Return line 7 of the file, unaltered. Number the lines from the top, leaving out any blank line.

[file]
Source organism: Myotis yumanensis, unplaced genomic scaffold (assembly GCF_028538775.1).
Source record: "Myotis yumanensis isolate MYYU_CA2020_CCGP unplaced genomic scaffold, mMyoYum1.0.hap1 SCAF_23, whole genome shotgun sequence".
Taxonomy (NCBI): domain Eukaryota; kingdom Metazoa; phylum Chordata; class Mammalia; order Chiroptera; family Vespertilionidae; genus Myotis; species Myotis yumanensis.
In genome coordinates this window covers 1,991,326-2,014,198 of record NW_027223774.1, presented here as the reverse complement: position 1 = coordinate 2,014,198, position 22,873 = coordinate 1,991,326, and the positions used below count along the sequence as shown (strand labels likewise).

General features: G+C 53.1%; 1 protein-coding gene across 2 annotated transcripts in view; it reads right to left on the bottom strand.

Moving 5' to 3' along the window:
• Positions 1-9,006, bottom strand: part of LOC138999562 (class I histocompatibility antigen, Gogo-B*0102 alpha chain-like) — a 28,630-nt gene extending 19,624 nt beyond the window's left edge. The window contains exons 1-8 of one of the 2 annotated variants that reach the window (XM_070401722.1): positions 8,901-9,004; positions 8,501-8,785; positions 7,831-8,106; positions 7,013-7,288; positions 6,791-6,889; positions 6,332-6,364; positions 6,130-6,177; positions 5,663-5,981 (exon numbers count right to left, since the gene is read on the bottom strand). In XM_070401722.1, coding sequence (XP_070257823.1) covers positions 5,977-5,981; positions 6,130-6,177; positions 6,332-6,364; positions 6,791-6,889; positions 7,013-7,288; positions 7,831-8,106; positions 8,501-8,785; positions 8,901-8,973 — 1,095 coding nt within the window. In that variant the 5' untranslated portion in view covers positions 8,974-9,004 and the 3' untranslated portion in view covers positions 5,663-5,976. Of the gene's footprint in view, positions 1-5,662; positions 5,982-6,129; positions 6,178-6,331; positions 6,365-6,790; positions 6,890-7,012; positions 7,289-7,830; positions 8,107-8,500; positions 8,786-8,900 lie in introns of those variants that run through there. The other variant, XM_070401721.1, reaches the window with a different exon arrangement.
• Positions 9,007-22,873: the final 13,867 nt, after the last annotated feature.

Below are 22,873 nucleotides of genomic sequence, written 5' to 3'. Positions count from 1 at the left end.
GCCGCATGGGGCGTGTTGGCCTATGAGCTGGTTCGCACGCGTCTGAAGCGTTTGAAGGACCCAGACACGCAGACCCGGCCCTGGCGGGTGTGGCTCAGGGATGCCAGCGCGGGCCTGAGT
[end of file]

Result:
• Positions 1-9,006, bottom strand: part of LOC138999562 (class I histocompatibility antigen, Gogo-B*0102 alpha chain-like) — a 28,630-nt gene extending 19,624 nt beyond the window's left edge. The window contains exons 1-8 of one of the 2 annotated variants that reach the window (XM_070401722.1): positions 8,901-9,004; positions 8,501-8,785; positions 7,831-8,106; positions 7,013-7,288; positions 6,791-6,889; positions 6,332-6,364; positions 6,130-6,177; positions 5,663-5,981 (exon numbers count right to left, since the gene is read on the bottom strand). In XM_070401722.1, coding sequence (XP_070257823.1) covers positions 5,977-5,981; positions 6,130-6,177; positions 6,332-6,364; positions 6,791-6,889; positions 7,013-7,288; positions 7,831-8,106; positions 8,501-8,785; positions 8,901-8,973 — 1,095 coding nt within the window. In that variant the 5' untranslated portion in view covers positions 8,974-9,004 and the 3' untranslated portion in view covers positions 5,663-5,976. Of the gene's footprint in view, positions 1-5,662; positions 5,982-6,129; positions 6,178-6,331; positions 6,365-6,790; positions 6,890-7,012; positions 7,289-7,830; positions 8,107-8,500; positions 8,786-8,900 lie in introns of those variants that run through there. The other variant, XM_070401721.1, reaches the window with a different exon arrangement.